Medicine as art appealed to me as a child. Working with families to achieve a state of health was an admirable goal—if naïve. I only went to the physician for immunizations and obligatory school physicals during childhood. My mom employed home remedies and time if I became ill, which fortunately worked.
I had no concept of what a career in medicine involved. Over twenty-five years, I explored every avenue available to a clinician. Private practice, urgent care, community health center, HMO, and multispecialty groups. Only private practice and urgent care provided the creative opportunities I desired to deliver medical care on my terms.
Conscripted medicine dolled out according to reimbursement requirements, and analytics stifles imagination. As a pediatrician, I understand the limitations of treatment protocols. Flexibility and ingenuity are more valuable when counseling a parent on breastfeeding or toilet training. Time constraints choke individuality. There are general concepts in caring for patients, but we must individualize treatment to the specific patient and circumstances to be effective.
After a few years with a large HMO, I abandoned clinical medicine for medical consulting. Do I miss clinical medicine? Every day. If I could practice patient-centered care like I was taught in medical school, I would return to clinical medicine tomorrow. I am no longer that immature young child dreaming of becoming a doctor, though. Medicine today is a computer-generated algorithm where physicians click boxes and scale hurdles of paperwork and bureaucracy. However, society cannot blame corporate America for all the ills in our medical system. Patients, consumers, share a large part of that responsibility.
Before the Affordable Care Act, even when I still maintained a private practice, the symptoms of an ailing medical system were apparent. Patients insisted on health care delivered as if they were ordering a book off Amazon, on-demand 24-7, at rock-bottom prices. As a pediatrician in private practice, I realized I could never fund my son’s college tuition and my retirement on the meager receipts from patient co-pays and insurance reimbursements.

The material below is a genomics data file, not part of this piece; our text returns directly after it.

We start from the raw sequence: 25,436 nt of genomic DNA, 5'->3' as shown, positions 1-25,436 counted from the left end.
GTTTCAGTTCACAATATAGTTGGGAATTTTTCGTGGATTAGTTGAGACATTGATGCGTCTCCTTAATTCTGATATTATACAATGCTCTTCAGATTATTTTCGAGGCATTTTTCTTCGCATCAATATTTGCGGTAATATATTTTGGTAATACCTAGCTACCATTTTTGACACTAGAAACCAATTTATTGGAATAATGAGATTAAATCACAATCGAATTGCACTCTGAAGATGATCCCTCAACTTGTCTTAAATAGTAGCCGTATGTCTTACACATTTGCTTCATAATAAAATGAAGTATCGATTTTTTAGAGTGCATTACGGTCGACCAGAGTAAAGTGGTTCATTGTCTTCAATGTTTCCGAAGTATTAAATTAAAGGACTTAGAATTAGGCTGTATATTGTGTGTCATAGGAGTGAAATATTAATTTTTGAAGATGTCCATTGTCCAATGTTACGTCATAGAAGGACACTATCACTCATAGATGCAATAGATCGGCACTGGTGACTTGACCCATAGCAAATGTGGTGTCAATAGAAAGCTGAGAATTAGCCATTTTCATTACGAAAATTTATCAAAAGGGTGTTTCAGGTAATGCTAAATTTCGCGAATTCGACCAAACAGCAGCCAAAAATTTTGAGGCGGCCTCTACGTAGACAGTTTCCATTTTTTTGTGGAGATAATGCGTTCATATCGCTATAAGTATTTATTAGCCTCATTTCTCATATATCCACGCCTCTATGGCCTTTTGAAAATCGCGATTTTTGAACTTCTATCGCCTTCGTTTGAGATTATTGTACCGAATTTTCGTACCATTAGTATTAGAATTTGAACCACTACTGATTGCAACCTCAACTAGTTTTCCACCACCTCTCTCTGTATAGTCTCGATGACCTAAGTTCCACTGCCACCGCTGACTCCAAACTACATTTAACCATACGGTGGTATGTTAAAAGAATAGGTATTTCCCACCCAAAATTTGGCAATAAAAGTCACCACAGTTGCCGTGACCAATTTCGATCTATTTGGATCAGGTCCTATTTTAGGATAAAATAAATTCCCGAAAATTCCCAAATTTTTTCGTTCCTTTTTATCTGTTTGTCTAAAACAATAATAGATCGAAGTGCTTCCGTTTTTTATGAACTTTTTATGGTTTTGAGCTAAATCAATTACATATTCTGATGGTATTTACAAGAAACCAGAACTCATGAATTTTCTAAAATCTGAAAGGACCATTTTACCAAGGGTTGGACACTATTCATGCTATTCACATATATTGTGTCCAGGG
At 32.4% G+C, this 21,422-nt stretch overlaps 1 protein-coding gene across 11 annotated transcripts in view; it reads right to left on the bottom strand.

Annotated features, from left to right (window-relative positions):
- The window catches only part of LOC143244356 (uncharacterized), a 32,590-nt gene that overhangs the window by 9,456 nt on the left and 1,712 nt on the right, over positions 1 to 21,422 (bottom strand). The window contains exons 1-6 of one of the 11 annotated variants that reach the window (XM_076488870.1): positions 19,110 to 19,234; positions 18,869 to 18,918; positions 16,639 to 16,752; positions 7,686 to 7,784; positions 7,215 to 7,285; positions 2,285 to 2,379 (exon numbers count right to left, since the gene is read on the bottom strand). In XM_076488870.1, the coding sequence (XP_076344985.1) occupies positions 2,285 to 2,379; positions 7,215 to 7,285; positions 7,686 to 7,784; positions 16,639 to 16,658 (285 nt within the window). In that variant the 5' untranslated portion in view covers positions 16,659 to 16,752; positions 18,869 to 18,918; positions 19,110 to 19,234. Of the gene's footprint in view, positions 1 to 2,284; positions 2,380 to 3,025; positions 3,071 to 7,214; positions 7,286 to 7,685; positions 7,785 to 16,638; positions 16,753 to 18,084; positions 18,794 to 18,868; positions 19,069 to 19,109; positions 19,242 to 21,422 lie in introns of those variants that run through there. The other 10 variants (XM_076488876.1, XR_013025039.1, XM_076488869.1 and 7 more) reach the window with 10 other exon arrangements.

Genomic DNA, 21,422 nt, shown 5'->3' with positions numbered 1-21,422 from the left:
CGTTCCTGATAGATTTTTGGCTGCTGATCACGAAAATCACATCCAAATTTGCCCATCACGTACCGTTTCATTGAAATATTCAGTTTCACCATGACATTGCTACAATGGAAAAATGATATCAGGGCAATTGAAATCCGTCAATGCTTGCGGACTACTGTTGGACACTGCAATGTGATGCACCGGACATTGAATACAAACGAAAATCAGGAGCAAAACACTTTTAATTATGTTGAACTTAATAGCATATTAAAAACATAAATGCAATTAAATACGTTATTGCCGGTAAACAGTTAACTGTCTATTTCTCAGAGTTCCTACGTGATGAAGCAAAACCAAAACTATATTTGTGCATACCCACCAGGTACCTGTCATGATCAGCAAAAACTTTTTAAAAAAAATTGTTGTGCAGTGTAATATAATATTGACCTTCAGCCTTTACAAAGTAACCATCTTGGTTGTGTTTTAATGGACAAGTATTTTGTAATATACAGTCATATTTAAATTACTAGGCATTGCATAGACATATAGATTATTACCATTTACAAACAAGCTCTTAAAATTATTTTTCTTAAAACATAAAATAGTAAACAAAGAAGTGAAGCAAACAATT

Despite treating patients in the ER, hospital, and office on weekends and evenings, it was never enough. Patients expected me to be available whenever and wherever they wanted. It was unsustainable. Arguing with a parent over a twenty-dollar co-pay that was fifty percent of what I would earn after speaking with them for an hour about their colicky baby. It sounds strange, but I loved it. However, I was—am—a pragmatist. The end of my private medical practice closed the most passionate chapter in my medical career.
For the almost three years I worked for an HMO, my writing languished. Non-clinical medicine gave me a clear, unencumbered mind, allowing creativity to flourish. Within the first year of leaving corporate medicine, I wrote four stories. One of those became a mystery novel I recently self-published.
Life involves regrets, but I have now found peace in my medical career. I miss caring for children and working with families. But I hope my writing will bring happiness, maybe laughter, to someone needing a little piece of joy in this difficult world.
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